By Emma Chaplin
Sometimes, we yearn for a challenge. Other times, we want safety or security, because the world feels too wobbly for much more than getting through the day.
This week, it's Mental Health Awareness Week, with a theme of 'kindness'. A lovely theme indeed, and I'm all for it, in all its forms. But for many of us, the corona crisis has tested our resilience to its very limits.
So, this post is about what I think many of us need more than anything - to be kind to ourselves.
It's easy to think we're not good enough. We're not home schooling our kids well enough. We haven't learnt a language or perfected making sourdough. Catching a glimpse at the state of our hair in the mirror is frankly horrifying.
But, if that's the voice in your head, I urge you to put down the stick you're beating yourself with, and instead, aim to be as compassionate with yourself, as you probably are with your friends. You're doing as well as you can, in extremely difficult circumstances.
Are there some simple things that might help? With so much uncertainty, and so much to think about, our brains can go into hyper-drive, so a bit of peace and quiet can help the central nervous system to calm down.
Fox by Pete Brooks
This is where I find nature to be a remarkable teacher and healer. If we stand quietly and observe it, there is much that can soothe us.
A gorgeous spring this year has been a blessing. Watching pale, tender leaves unfurl. Blossom and wild flowers exploding. Birds singing, finding mates, building their nests. Even if we're observing from a window, there are birds, insects and trees we can watch and cloud patterns to see.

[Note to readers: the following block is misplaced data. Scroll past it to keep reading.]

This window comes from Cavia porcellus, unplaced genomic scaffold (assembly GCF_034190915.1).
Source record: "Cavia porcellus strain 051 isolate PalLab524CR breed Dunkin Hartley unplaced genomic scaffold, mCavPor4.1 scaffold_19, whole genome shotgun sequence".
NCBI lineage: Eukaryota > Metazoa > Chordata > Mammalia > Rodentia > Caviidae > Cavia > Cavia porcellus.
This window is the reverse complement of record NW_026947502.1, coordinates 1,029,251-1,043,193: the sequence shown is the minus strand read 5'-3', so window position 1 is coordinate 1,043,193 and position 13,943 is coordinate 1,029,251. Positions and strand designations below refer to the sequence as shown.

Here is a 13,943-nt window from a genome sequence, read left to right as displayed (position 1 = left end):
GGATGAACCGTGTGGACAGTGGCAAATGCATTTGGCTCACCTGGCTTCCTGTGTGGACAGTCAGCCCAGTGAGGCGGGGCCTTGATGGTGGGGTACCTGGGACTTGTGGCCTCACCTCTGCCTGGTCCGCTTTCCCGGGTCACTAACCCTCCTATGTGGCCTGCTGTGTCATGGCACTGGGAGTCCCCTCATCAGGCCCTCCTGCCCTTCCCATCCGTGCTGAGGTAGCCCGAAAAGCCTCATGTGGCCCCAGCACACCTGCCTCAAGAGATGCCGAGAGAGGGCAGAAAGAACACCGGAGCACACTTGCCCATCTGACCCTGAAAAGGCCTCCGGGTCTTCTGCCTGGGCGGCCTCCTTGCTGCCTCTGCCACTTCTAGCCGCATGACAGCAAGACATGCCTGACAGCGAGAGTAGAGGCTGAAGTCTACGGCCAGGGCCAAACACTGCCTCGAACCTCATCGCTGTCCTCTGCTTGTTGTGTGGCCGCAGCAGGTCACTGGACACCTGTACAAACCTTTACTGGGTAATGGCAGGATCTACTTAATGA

I'm fortunate enough to live near the Pells Pond in Lewes. Originally built to keep fish for the castle, it later became a boating pond, before tanks were parked alongside it during World War Two. Now, the pond structure is a little ramshackle, but it's still beautiful, and surrounded by lovely, mature trees.
It has a number of islands that ducks and moorhens live on. Most early mornings, I walk around it, listening to birdsong.
I watch as clusters of ducklings arrive and grow bigger every day. The squabbles between adult ducks. A vixen watching me as I watch her in the undergrowth. A bold robin and squirrel giving me a filthy look for daring to encroach on their territory. Some days, the local heron (I call him Patrick) is perched on one side, beady eye looking for breakfast.
Grey Heron, Elli Mitchelson
On summer days, the huge Horse Chestnut trees will offer shade, and at dusk, you can see bats swooping down over the water to catch insects.
As I breathe deeply and observe the reflections on the water, I feel lucky to have this pond as my sanctuary.
Whatever else is happening in the world, wildlife is just getting on with surviving as best it can. We should take a leaf out of nature's book.
Moorhen and chick, James Duncan